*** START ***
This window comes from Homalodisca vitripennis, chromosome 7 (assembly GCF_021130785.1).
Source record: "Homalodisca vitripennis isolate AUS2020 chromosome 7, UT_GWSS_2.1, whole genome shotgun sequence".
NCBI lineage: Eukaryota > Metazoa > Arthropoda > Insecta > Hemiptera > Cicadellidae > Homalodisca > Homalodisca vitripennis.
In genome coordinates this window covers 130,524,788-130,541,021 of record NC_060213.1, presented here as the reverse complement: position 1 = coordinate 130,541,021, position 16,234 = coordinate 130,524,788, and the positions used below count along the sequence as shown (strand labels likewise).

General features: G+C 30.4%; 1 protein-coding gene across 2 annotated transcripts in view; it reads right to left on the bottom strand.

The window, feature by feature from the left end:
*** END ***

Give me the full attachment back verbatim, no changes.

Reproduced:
This window comes from Homalodisca vitripennis, chromosome 7 (assembly GCF_021130785.1).
Source record: "Homalodisca vitripennis isolate AUS2020 chromosome 7, UT_GWSS_2.1, whole genome shotgun sequence".
NCBI lineage: Eukaryota > Metazoa > Arthropoda > Insecta > Hemiptera > Cicadellidae > Homalodisca > Homalodisca vitripennis.
In genome coordinates this window covers 130,524,788-130,541,021 of record NC_060213.1, presented here as the reverse complement: position 1 = coordinate 130,541,021, position 16,234 = coordinate 130,524,788, and the positions used below count along the sequence as shown (strand labels likewise).

General features: G+C 30.4%; 1 protein-coding gene across 2 annotated transcripts in view; it reads right to left on the bottom strand.

The window, feature by feature from the left end: